Here in Northern California I am fortunate to have at least three of the western hummingbirds of North America visiting my yard. The least common species of hummingbird I see here is the Calliope Hummingbird (Stellula calliope)(click on photos for full sized images).
The smallest of the North American hummingbirds at just 3 1/4 inches, and with wings extending beyond its short tail, the Calliope Hummingbird is usually distinguishable from its larger counterparts by size alone. This is a photo of a male Calliope Hummingbird on the feeder next to the much larger male Anna’s Hummingbird.
Because of its shorter wing length, the Calliope also has faster wingbeats, making it sound more like a bumble bee. This also sets it apart from the larger hummers.
The male also has a unique gorget among North American hummingbirds. His iridescent gorget is divided into separate magenta-red rays, which can be elevated in an elegant star-burst display against the white background of his throat. This photo by Wally Rufous is the best photo I have ever seen of this phenomenon!
This beauty is the female Calliope Hummingbird, she looks similar to the female Rufous Hummingbird (Selasphorus rufus) but she has dark and pale spots in front of her eye and a weak pale line over the base of her bill. She is the latest of our local breeders, not nesting usually until mid-May.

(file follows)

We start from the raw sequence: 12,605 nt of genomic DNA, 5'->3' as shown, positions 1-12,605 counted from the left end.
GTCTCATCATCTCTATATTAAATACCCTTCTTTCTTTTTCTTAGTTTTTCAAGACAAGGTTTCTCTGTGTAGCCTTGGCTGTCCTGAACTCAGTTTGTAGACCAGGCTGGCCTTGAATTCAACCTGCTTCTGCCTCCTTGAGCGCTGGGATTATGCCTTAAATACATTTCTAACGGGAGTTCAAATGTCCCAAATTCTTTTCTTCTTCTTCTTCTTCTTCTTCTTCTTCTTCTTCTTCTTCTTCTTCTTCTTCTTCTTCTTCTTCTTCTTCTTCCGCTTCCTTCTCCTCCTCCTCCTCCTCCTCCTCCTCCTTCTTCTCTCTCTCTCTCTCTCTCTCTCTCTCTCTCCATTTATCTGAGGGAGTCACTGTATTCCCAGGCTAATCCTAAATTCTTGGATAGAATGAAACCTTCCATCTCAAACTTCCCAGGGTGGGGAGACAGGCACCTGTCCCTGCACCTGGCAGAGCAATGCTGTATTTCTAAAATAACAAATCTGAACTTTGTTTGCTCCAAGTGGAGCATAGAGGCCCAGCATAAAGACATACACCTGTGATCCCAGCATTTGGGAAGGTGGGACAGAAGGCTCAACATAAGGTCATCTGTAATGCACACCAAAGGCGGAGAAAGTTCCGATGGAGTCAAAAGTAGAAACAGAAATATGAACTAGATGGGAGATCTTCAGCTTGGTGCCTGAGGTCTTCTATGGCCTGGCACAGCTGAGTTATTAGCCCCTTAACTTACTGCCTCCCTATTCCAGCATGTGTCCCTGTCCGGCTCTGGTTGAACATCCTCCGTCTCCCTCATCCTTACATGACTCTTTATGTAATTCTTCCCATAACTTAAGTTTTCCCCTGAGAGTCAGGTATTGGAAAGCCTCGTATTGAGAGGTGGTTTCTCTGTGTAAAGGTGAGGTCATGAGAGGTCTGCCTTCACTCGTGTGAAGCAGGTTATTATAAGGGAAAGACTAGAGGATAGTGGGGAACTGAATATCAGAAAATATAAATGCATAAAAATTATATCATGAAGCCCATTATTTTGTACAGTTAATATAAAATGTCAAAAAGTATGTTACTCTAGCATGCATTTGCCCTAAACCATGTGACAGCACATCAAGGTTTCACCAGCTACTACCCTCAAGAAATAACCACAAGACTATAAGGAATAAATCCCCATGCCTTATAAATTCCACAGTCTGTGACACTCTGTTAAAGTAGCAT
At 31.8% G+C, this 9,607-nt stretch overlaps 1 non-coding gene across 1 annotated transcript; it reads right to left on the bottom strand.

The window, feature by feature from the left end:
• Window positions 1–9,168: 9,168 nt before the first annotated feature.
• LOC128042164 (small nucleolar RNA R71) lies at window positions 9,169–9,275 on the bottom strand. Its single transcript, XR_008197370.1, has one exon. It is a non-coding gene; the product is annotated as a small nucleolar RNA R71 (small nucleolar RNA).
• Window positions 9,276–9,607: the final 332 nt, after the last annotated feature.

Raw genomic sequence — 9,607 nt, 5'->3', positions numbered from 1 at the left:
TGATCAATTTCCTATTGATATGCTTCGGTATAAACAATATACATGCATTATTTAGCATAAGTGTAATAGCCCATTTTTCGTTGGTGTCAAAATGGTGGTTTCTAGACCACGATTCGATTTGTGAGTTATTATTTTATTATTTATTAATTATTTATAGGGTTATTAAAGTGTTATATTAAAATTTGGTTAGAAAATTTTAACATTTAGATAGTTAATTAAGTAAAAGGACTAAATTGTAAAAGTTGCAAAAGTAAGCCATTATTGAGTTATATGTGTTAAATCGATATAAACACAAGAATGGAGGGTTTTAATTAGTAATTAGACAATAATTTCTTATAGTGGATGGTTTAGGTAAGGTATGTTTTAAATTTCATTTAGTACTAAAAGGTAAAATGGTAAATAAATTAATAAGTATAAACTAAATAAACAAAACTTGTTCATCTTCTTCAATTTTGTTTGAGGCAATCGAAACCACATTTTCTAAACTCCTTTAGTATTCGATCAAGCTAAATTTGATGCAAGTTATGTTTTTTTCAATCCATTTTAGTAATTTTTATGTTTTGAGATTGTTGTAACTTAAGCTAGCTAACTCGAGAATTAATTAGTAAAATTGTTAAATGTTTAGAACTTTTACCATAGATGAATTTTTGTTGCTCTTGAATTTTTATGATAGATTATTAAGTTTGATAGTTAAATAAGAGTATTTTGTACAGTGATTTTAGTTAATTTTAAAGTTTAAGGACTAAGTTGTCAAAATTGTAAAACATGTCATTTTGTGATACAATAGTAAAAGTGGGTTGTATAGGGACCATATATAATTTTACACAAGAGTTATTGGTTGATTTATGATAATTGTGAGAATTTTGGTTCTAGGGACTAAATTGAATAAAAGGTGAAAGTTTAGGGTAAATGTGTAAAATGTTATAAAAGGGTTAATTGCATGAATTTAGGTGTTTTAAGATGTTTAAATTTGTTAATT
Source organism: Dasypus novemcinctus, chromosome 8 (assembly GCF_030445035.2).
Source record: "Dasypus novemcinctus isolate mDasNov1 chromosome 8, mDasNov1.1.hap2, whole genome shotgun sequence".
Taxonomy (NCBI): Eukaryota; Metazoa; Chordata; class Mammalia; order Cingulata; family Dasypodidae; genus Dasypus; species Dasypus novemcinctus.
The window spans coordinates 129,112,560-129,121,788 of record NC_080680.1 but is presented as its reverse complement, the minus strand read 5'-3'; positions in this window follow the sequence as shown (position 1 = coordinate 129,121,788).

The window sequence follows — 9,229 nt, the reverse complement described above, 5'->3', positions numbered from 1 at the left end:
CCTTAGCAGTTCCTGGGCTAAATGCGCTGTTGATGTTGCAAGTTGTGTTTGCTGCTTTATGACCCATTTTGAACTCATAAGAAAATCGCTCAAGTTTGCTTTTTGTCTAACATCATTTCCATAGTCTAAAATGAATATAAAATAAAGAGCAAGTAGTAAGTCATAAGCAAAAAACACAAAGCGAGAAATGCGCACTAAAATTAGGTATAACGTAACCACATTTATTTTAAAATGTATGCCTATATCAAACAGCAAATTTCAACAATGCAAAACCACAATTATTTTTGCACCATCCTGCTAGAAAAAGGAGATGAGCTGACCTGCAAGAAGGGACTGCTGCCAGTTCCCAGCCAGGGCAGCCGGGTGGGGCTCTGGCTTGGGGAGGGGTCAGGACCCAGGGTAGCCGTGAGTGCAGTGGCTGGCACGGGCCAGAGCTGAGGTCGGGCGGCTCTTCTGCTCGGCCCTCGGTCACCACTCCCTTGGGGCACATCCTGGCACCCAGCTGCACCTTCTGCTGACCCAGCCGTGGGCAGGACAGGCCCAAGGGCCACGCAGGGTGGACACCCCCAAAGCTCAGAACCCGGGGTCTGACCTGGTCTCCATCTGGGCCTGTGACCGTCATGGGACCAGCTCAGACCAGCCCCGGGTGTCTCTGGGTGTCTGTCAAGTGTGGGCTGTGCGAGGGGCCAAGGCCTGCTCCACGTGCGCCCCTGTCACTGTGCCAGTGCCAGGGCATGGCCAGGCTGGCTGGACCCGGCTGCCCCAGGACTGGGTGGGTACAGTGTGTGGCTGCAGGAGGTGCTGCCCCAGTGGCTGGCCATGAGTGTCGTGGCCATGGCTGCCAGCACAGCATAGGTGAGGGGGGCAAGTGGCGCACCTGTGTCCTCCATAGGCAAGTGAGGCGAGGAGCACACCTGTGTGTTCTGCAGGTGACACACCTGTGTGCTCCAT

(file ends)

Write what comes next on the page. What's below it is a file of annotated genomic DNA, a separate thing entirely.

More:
The female Rufous Hummingbird has more rufous in her flanks and often has a few patchy orange-red feathers on her throat. She will begin breeding in April.
The male is the only hummingbird in North America with a rufous back.
He also sports a brilliant orange-red gorget.
Enjoy this close-up look at this guy preening.
The most common hummingbird seen in my neck of the woods is Anna’s Hummingbird (Calypte anna). The male is the only North American hummer with both a rose red crown and gorget.
The female is the earliest breeder of all these species, arriving on breeding grounds shortly after the males in November. Here you can see the female collecting nesting material.
The ability to take advantage of both nectar and insects allows Anna’s Hummingbirds to avoid competition from other hummingbirds by nesting in the winter. This is a photo of the female Anna’s Hummingbird in her nest.
The male Anna’s can be heard for quite a long way when performing his courtship display known as the “dive display” discussed in one of my previous posts.
If you haven’t seen a hover of hummingbirds around a feeder before, you may want to watch this video I filmed off my back porch. These little “jewels of the sky” are a blast to watch!